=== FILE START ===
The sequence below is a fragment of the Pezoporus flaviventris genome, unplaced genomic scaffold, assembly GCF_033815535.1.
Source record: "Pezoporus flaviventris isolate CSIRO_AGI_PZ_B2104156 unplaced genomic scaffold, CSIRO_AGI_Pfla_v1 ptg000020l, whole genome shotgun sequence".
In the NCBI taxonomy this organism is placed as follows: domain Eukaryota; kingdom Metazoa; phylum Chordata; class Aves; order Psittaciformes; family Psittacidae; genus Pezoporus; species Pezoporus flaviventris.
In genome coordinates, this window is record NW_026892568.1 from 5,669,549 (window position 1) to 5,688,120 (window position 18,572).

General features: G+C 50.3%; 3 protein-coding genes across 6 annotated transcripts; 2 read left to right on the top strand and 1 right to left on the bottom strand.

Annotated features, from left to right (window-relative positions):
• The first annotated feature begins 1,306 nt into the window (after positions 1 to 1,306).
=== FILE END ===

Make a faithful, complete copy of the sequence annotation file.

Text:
The sequence below is a fragment of the Pezoporus flaviventris genome, unplaced genomic scaffold, assembly GCF_033815535.1.
Source record: "Pezoporus flaviventris isolate CSIRO_AGI_PZ_B2104156 unplaced genomic scaffold, CSIRO_AGI_Pfla_v1 ptg000020l, whole genome shotgun sequence".
In the NCBI taxonomy this organism is placed as follows: domain Eukaryota; kingdom Metazoa; phylum Chordata; class Aves; order Psittaciformes; family Psittacidae; genus Pezoporus; species Pezoporus flaviventris.
In genome coordinates, this window is record NW_026892568.1 from 5,669,549 (window position 1) to 5,688,120 (window position 18,572).

General features: G+C 50.3%; 3 protein-coding genes across 6 annotated transcripts; 2 read left to right on the top strand and 1 right to left on the bottom strand.

Annotated features, from left to right (window-relative positions):
• The first annotated feature begins 1,306 nt into the window (after positions 1 to 1,306).